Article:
Helane Blumfield has an appealing alto with throaty bass shadows. Feeling seems welcomely unfiltered. Bobby Peaco plays with authority. Arrangements are saturated. The spacey “Just Dropped In” to see what condition my condition is in… (The First Edition) sets the tone of an eclectic selection of songs almost all on the dark side – apt at a time of universal grappling.
Maybe next time he’ll think “Before He Cheats” (Josh Kear/Chris Thompson) is a terrific revenge-in-love song. One senses Blumfield’s anger. Knees bend as if the wind’s knocked out of her. Sheryl Crow’s “Redemption Day” might just as well have been written for Ukraine as Bosnia: “I’ve wept for those who’ve suffered long/How I’ve wept for those who’ve gone…” Blumfield’s phrasing is incantory. Voices meld.
“Because the Night” (Bruce Springsteen/Patti Smith) arrives in a juicy arrangement that begins slow and quiet, then conflates. That Blumfield doesn’t turn to Peaco when she sings works to cinematically set each character on her/his own turf until they come together. We can almost see them travel. “Don Juan” (Jerry Lieber/Mike Stoller) is unabashedly mercenary, performed with jaded greed.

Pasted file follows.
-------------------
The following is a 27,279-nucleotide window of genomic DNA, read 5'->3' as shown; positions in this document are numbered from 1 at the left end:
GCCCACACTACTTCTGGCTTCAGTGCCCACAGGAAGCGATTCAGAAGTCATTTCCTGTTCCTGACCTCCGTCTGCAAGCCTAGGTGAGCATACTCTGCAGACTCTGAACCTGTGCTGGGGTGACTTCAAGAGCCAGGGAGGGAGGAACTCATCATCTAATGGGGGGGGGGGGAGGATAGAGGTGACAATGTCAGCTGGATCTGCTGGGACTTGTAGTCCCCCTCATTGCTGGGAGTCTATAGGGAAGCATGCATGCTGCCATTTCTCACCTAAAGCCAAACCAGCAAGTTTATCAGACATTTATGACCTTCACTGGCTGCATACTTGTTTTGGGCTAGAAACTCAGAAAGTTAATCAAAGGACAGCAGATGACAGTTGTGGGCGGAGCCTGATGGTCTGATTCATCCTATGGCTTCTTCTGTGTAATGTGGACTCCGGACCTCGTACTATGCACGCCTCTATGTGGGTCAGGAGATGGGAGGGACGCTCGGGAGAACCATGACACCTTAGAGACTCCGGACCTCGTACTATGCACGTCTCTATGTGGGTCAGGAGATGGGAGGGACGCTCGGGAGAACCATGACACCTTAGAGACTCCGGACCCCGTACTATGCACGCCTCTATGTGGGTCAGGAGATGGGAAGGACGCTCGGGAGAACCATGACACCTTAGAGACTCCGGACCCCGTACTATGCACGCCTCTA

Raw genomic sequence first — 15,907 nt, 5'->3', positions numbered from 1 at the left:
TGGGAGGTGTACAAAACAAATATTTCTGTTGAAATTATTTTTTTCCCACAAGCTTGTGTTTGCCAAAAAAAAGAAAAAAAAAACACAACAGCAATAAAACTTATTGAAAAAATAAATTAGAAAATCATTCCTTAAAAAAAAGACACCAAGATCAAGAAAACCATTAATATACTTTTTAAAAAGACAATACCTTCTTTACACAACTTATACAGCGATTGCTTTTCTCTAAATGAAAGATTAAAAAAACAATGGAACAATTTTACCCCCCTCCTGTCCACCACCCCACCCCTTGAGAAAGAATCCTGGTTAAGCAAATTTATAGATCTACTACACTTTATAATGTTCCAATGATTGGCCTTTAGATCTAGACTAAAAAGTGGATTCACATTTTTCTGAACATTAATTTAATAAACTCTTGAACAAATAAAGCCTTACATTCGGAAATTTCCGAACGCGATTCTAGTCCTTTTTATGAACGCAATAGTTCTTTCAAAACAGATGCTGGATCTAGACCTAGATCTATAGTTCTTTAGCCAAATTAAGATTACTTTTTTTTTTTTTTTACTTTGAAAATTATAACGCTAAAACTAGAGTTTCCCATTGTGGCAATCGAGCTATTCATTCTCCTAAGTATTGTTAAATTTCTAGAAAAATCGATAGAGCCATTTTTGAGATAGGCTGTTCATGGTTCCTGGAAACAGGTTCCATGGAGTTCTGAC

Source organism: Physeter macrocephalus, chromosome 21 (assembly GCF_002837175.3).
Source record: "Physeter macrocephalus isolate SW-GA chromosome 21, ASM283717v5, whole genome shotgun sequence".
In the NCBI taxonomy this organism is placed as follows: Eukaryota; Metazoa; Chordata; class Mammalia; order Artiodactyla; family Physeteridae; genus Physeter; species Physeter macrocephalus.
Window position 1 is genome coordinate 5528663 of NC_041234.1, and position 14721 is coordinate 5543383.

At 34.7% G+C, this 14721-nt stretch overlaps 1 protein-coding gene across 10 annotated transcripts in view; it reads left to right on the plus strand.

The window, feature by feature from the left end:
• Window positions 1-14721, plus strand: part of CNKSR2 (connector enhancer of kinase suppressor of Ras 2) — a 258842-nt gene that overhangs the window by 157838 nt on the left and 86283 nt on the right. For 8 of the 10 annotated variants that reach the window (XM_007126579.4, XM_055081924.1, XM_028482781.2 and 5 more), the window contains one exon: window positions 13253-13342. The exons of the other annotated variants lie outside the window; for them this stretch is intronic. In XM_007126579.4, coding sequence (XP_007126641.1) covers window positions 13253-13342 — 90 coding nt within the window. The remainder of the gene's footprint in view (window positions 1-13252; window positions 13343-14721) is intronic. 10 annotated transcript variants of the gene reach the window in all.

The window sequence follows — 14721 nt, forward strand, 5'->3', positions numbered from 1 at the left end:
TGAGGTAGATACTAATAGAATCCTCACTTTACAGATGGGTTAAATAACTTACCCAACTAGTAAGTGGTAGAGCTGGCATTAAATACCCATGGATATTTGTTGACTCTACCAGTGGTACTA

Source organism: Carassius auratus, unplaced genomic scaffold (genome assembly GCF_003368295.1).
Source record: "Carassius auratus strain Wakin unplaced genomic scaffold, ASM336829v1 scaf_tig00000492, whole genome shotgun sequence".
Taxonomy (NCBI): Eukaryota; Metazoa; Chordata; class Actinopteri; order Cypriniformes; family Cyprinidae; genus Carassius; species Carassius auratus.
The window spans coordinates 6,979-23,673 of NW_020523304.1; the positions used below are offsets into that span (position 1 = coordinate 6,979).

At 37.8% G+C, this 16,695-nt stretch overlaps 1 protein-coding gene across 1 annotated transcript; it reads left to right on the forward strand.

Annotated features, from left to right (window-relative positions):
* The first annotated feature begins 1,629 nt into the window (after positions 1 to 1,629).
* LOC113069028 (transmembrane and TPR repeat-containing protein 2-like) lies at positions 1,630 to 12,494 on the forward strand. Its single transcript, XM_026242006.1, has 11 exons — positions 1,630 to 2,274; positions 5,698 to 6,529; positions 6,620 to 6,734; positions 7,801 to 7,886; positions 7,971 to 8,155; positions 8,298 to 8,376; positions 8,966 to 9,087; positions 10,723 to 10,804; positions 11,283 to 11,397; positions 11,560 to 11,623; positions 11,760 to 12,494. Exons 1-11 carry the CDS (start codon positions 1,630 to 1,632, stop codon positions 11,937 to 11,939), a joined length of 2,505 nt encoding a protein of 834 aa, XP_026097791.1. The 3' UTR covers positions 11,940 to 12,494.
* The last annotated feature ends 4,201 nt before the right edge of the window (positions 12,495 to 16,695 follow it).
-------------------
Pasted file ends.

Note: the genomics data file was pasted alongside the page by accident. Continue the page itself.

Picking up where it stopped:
Highlights include several duet combos. “Too Darn Hot” (Cole Porter) and “Your Heart is As Black As Night” (Melody Gardot) present a contrast scenario, his indifference, her trepidation.: “Cause your hands may be strong/But the feelings are all wrong/Your heart is as black as night…” Blumfield’s focus is sustained even as Peaco sings. Harmony is effectively trenchant.
“Take Me to Church” (Andrew Hozier-Bryne) and “Holly Holy” (Neil Diamond) pair as if married. The first is complex, poetic: “Every Sunday’s getting more bleak/A fresh poison each week/We were born sick/ You heard them say it…”, the other repeating entreaty. Vibrations get under one’s skin. An almost gospel duet of Leonard Cohen’s “Tower of Song” leads to “Boulevard of Broken Dreams” (Billy Joe Armstrong) with “Wonderful World” (Bobby Thiele/George David Weiss), another creative coupling and excellent arrangement. The songs paint juxtaposition of isolation and hope, familiar territory.
Exceptions to overall mood are Peaco’s “Don’t Worry Me” (Keith Carradine) and “New Orleans Louisiana Blues” (Dawn Hampton/Bobby Peaco). The first gently swings like a hammock, the second decidedly sashays. Both offer respite. Only Chris Smithers’ “Love Me Like a Man” and Randy Newman’s “Keep Your Hat On” don’t gell.
The show is earthy, sometimes raw, tucking into emotion with glee.
Lennie Watts’ direction is top notch. Blumfield’s attitude, movement, focus and phrasing reflect the material.
Top photo courtesy of the performers. Interior photo – Jeff Harnar
Me and Bobby P: Helane Blumfield and Bobby Peaco
Directed by Lennie Watts
Don’t Tell Mama
343 W 46th St